If President Biden’s re-election campaign can feel like a slog elsewhere, the write-in effort for him in New Hampshire’s primary election is infused with the sort of joy found in spirited underdogs.

Veteran Democrats in the state have been pushing the party’s voters and independents to write in the name of Mr. Biden on Tuesday, a move necessitated by his absence from the ballot after New Hampshire fought his decision to push the state back on the nominating calendar.

The effort has energized New Hampshire Democrats, who have long chafed under the micromanagement of national party leaders. The write-in effort has freed them from outside interference and allowed them to run a campaign as they like.

And they are growing optimistic.

With no backing or communication from the Democratic National Committee or Mr. Biden’s campaign headquarters in Delaware, these New Hampshire Democrats, who began the Write-In Biden campaign late last year, now expect to help deliver the president an overwhelming victory.

“There’s a lot going on here to support Joe Biden,” said Kathleen Sullivan, a former chairwoman of the New Hampshire Democratic Party who is leading a write-in Biden super PAC. “We’ve been able to build some energy and excitement and support for him that we’re not seeing anywhere else in the country.”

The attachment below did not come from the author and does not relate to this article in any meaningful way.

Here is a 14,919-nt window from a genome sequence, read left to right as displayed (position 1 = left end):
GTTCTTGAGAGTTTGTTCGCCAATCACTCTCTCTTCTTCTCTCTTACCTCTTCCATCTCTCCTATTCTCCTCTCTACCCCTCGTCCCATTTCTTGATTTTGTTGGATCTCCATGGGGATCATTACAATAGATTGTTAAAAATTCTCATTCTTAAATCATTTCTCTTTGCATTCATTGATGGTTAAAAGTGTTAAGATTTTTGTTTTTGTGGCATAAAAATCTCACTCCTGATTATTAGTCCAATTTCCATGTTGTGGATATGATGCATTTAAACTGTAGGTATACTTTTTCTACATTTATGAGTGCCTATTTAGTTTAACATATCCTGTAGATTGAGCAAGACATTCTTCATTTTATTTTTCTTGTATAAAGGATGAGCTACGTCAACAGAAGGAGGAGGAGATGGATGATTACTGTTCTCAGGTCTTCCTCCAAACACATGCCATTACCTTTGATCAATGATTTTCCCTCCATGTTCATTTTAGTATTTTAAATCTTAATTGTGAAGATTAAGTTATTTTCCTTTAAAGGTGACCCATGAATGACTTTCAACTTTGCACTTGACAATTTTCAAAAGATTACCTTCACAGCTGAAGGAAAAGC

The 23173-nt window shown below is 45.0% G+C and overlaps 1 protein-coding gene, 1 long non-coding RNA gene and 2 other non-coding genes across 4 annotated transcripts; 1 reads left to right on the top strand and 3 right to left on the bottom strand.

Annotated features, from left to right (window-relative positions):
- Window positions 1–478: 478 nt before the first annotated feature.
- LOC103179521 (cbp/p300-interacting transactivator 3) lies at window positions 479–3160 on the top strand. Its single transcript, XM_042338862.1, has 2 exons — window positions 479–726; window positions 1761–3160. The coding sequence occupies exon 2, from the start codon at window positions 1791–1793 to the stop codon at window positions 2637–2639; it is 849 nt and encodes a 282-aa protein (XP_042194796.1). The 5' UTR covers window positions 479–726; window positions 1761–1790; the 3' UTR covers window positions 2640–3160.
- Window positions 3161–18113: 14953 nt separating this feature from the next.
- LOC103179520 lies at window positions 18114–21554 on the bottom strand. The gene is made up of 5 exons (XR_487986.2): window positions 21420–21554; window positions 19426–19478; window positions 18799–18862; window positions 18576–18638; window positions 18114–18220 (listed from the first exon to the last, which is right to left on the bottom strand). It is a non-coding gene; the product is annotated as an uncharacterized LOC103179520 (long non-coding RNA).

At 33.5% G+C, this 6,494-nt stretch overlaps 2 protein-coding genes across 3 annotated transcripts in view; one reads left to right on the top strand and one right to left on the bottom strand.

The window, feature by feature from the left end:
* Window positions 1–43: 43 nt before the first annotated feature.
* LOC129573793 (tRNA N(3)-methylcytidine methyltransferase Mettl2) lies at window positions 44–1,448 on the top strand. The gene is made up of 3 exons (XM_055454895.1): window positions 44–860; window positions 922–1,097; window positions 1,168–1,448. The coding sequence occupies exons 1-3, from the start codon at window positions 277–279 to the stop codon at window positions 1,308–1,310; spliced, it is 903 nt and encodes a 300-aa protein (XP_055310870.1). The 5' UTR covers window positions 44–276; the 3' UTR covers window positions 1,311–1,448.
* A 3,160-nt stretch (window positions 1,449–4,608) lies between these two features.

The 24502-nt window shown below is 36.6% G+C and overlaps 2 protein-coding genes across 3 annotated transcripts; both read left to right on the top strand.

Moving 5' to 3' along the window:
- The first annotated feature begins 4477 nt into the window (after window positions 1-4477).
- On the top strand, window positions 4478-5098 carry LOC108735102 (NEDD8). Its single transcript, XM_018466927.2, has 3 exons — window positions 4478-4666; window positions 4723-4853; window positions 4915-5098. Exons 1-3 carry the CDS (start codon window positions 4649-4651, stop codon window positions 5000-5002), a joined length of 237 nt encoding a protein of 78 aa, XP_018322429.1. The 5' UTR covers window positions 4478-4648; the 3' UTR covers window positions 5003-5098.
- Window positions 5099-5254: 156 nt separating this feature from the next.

Mr. Biden did not submit his name for the primary ballot after New Hampshire refused to comply with the Democratic National Committee’s new calendar, which made South Carolina the first presidential nominating state.

Other Democrats running challenges to Mr. Biden are trying to capitalize — including Representative Dean Phillips of Minnesota, the author Marianne Williamson and 19 other Democrats on New Hampshire’s expansive primary ballot.

Mr. Biden’s campaign declined to comment on the state’s primary election. In an interview on Friday in Seneca, S.C., Jaime Harrison, the D.N.C. chairman, dismissed New Hampshire’s contest as irrelevant and pleaded ignorance about the write-in Biden effort.

“Our first-in-the-nation primary is here in South Carolina, and that’s what I’m focused on,” Mr. Harrison said. “So I’m not sure or aware what they’re doing in New Hampshire.”

While the formal Democratic Party apparatus has stayed away from New Hampshire and the state hasn’t had a presidential visit since 2022, the Biden administration has curiously still showered the state with attention.

New Hampshire Public Radio noted that in one week this month, five secretaries in Mr. Biden’s cabinet visited the state — though none would speak directly about the primary race.

Mr. Phillips has spent millions of dollars on television ads in New Hampshire, and Ms. Williamson has activated supporters who were involved in her 2020 campaign — when she placed 14th with 95 votes. A poll released Sunday from CNN and the University of New Hampshire showed that 63 percent of likely voters in the state’s Democratic primary said they would write in Mr. Biden, 10 percent planned to vote for Mr. Phillips and 9 percent were set to back Ms. Williamson.

In the primary’s final days, New Hampshire Democrats who are supporting Mr. Biden engaged in a bit of self-congratulation while dismissing Mr. Phillips as a nonentity.